Displaying items by tag: COVID19
Bosses of the ferry industry, have ruled out increasing their services between Ireland and France in the coming months and have even indicated that passenger numbers on their routes could be reduced to facilitate social distancing.
There had been speculation that ferries could receive a boost in passenger numbers as more people opt to travel by sea rather than by air over Covid-19 fears.
Skibbereen resident David Puttnam also told The Southern Star’s Coronavirus Podcast this week that the idea of another passenger ferry from Cork should probably be ‘looked at again’ in light of the number of people who are unlikely to use air travel in the foreseeable future.
But Brittany Ferries, who operate the Cork to Roscoff route, have already said that they have no plans to extend services.
‘The company is looking forward to welcoming passengers back onboard the Pont-Aven once it is in a position to re-open its Cork to Roscoff route,’ said a spokesperson.
They have already cancelled all passenger sailings from Ireland to France and Spain up to June 15th.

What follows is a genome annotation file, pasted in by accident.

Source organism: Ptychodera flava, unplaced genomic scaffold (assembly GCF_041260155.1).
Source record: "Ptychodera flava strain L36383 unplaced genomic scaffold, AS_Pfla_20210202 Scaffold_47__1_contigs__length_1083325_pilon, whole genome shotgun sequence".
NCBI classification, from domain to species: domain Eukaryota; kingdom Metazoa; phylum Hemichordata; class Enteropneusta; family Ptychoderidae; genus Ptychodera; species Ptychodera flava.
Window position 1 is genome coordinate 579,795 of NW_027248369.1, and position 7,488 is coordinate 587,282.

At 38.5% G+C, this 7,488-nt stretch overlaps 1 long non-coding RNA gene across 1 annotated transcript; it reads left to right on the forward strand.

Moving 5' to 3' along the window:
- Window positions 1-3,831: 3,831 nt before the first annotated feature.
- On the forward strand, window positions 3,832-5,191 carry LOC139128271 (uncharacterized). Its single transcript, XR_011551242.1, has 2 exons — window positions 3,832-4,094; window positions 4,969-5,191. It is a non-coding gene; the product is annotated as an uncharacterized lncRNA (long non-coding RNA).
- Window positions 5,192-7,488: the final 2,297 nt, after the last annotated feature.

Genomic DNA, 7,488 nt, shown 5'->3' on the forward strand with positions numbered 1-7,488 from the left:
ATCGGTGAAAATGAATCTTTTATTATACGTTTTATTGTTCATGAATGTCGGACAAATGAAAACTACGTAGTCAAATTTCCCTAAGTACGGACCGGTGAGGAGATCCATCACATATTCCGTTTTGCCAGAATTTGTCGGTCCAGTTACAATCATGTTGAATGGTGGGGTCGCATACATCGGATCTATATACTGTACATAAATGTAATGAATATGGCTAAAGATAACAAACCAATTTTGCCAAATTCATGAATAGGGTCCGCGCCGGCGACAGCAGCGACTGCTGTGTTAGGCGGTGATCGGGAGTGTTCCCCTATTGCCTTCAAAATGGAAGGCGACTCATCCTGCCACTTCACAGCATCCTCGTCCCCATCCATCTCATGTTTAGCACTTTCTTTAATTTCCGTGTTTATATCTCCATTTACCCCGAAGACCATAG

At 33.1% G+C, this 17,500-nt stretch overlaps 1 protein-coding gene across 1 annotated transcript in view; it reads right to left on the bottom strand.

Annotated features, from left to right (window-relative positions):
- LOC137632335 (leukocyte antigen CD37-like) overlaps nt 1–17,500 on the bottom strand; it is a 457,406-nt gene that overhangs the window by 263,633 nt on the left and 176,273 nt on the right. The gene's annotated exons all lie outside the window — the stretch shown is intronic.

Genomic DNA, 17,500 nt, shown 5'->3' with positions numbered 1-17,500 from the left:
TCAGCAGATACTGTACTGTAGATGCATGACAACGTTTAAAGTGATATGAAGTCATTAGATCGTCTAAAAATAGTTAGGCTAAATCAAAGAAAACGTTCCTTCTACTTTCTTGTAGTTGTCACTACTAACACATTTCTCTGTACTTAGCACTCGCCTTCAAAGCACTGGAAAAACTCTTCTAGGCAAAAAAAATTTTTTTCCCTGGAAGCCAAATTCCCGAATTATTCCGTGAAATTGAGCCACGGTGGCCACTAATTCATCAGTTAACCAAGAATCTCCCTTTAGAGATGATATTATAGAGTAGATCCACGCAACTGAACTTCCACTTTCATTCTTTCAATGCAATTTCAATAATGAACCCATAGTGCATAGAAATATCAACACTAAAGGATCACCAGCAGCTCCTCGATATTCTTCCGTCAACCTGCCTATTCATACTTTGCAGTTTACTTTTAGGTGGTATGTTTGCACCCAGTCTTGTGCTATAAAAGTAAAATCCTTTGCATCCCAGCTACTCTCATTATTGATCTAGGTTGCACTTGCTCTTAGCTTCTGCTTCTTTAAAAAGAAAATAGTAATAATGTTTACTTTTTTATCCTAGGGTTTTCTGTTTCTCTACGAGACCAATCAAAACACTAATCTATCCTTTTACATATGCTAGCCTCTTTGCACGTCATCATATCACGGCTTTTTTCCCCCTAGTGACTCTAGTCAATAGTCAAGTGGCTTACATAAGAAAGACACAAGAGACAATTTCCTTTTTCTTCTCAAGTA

Christophe Mathleu, chief executive officer of Brittany Ferries, said that difficult decisions have to be made to ensure those services comply with WHO guidelines and our the company’s own safety protocols.
‘Passenger numbers will have to be considerably limited and several on board services will be subject to change to ensure they are safe but still enjoyable,’ he said.
The company’s decision earlier this year to close down its Cork to Santander route – after just two years – shocked many in the tourist industry.
For much more on this story effecting the Munster region, click here.
Operator Stena Line from next week will introduce the mandatory wearing of face coverings for passengers as distinct to Irish Ferries last month's advisory to don such health related attire, writes Jehan Ashmore.
The Covid-19 related measures are intended to safeguard both the health of passengers and crew in addition to ensure maximum safety to those travelling by ferry. Both operators have also issued information on passengers, bookings, amendments and cancellation policies in these times of Covid-19.
Stena Line has said from next Monday, 15 June, the wearing of face coverings will be mandatory whilst in ports or onboard their vessels though with exceptions.
Exceptions to this rule are children under the age of three and anyone with a breathing condition, illness or disability that prevents or hinders them from wearing a face covering.